A sound monetary standard aims at the following

(i) Stability in the internal value of the currency through internal price stability.

(ii) Stability in the external value of the currency through exchange rate stability.


Monetary Standards in India

These are as follows

  • Gold Exchange Standard In 1898, Fowler Committee was appointed and on their recommendations, gold standard was established in India.

This standard, was used till 1914-15 but after the first world war put to an end the volatility of money in gold.

  • Paper Currency in India Reserve Bank of India was established in 1935 as Central Bank of India and controller of credit. British Government had given right of issuing of currency notes to Bank of Bengal, but from 1st April, 1935, the only rights of issuing currency was given to RBI.


Capital Market

Capital market is one of the most important segments of the Indian financial system. It is the market available to the companies for meeting their requirements of the long term funds. It refers to all the facilities and the institutional arrangements for borrowing and lending funds. In other words, it is concerned with the raising of capital money for purposes of making long term investments.

The demand for long term capital comes predominantly from private sector manufacturing industries, agriculture sector, trade and the government agencies, while the supply of funds for the capital market comes largely from individual and corporate savings, banks, insurance companies, specialised financing agencies and the surplus of governments.

The Indian capital market is broadly divided into the following

  • Gilt edged market
  • The Industrial Securities Market


Securities Exchange Board of India (SEBI)

The regulatory authority under the SEBI Act, 1992 was established on 12 April, 1992 in order to protect the interests of the investors in securities as well as to promote the development of the capital market. SEBI has its headquaters at Mumbai and its regional offices in New Delhi, Kolkata, Chennai and Ahmedabad respectively.

It involves regulating the business in stock exchanges supervising the working of stock brokers, share transfer agents, merchant bankers, underwriters etc, as well as prohibiting unfair trade practices in the securities market.


Function of SEBI

The main functions of SEBI are as follows

  • To regulate the business of the stock market and other securities market.
  • To promote and regulate the self-regulatory organisations.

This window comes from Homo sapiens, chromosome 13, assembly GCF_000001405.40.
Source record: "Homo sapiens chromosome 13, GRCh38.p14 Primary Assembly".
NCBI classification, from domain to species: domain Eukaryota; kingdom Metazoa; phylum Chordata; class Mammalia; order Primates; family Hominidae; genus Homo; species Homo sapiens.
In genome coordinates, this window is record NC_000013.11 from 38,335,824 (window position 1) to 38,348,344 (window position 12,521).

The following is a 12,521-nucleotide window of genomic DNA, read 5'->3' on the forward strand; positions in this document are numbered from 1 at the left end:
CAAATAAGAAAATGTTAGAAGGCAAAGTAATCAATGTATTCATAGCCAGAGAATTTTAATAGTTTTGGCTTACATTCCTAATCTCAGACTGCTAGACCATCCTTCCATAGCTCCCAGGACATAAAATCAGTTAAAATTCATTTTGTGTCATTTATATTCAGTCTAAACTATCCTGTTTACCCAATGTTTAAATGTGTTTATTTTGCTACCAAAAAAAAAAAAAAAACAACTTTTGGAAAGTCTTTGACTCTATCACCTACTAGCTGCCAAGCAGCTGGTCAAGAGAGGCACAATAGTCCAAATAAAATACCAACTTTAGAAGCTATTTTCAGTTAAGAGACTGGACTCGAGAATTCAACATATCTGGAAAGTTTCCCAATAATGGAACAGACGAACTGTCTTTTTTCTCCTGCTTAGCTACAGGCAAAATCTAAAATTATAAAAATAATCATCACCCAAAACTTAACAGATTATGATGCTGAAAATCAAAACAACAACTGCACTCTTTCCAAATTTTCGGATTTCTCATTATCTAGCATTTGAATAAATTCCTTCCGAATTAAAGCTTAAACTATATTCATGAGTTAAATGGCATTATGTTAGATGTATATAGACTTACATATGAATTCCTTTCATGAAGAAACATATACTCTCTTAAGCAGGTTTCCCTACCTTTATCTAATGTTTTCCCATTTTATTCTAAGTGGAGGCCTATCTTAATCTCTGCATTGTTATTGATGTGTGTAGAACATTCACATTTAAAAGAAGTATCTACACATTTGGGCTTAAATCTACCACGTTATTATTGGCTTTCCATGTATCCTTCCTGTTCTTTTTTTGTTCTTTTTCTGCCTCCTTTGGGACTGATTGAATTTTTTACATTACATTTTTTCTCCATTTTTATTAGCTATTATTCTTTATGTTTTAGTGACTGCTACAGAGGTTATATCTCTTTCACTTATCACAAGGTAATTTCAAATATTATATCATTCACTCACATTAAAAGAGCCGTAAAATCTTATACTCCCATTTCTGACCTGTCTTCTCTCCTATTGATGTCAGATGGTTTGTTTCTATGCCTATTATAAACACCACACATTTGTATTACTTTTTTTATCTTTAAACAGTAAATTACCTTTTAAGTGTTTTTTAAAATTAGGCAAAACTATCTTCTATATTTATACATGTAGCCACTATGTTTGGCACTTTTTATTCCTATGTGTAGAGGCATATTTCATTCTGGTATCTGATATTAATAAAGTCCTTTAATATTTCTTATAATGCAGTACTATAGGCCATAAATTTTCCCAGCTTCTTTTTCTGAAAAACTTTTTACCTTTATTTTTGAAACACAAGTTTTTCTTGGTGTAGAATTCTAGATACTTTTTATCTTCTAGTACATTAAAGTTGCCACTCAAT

• To prohibit fraudulent and unfair trade practices in securities market.
  • To promote awareness among investors and training of intermediaries about safety of market.
  • To prohibit insider trading in securities market
  • To regulate huge acquisition of shares and take over of companies.


SEBI’s Guidelines in 1999

The SEBI, had issued guidelines in 1999 (referred to as ESOP Guidelines) to provide a regulatory framework for the listed companies to implement security based compensation schemes.


New Law of SEBI, 2014

In August 2014, the Securities Laws (Amendment) Act, 2014, gave SEBI additional powers, including to order the arrest of violators and seek call data records of individuals under investigation.

The new law gave SEBI the powers to search and obtain information, including call records, about any suspected entity from within or outside the firm.

The main objectives of SEBI Amendment Act, 2014 are as follows

  • To empower SEBI to seek permission for search and seizure from a designated Court/Magistrate in Mumbai. Excessive delegation of power to SEBI with regard to Collective Investment Schemes.
  • To empower disgorgement (repayment) i.e. amount of profit made or the loss averted in the said fraudulent transaction.
  • Securities Appellate Tribunal's (SAT) power with regard to settlement proceedings.
  • A set of new provisions in the form of Section 26A to 26E has been inserted by the Act, which provides for the establishment of Special Courts for speedy trial of all offences committed under the SEBI Act.
  • Rationalising the penalties that can be imposed under the Act.


Indian Capital Market

The capital market in India is a market for securities, where companies and government can raise long term funds. It is a market designed for the selling and buying of stocks and bonds.

This market refers to the market which deals in equities and debentures of the corporates.

It is further divided into two parts


Primary Market

Primary market (new issues market) deals with 'new securities', i.e. securities which were not previously available and are offered to the investing public for the first time. It is the market for raising fresh capital in the form of shares and debentures.

It provides the issuing company with additional funds for starting a new enterprise or for either expansion or diversification of an existing one and thus, its contribution to company financing is direct. The new offerings by the companies are made either as an Initial Public Offering (IPO) or rights issue.


Initial Public Offering (IPO) or Stock Market Launch is a type of public offering where shares of stock in a company are sold to the general public, on a securities exchange for the first time. Through this process, a private company transforms into a public company.


Secondary Market

Secondary market/Stock market (old issues market or stock exchange) is the market for buying and selling securities of the existing companies. Under this, securities are traded after being initially offered to the public in the primary market and/or listed on the stock exchange. The stock exchanges are the exclusive centres for trading of securities.

Security market is an economic institute within which the sale and purchase transactions of securities take place between subjects of the economy on the basis of demand and supply.


Difference between Money Markets and Capital Markets



Money Markets

Capital Markets


It is for short term funds (1 year or less).

It is for long term funds (more than 1 year


Instruments are T-bill, commercial papers, certificates of deposit, etc.

Instruments are shares, debentures, bonds, etc.


Central Banks, commercial banks, acceptance houses, non-banking financial institutions, bill brokers, etc.

Stock exchanges, Commercial Banks and non-banking institutions such as insurance companies, mortgage banks, building societies, etc.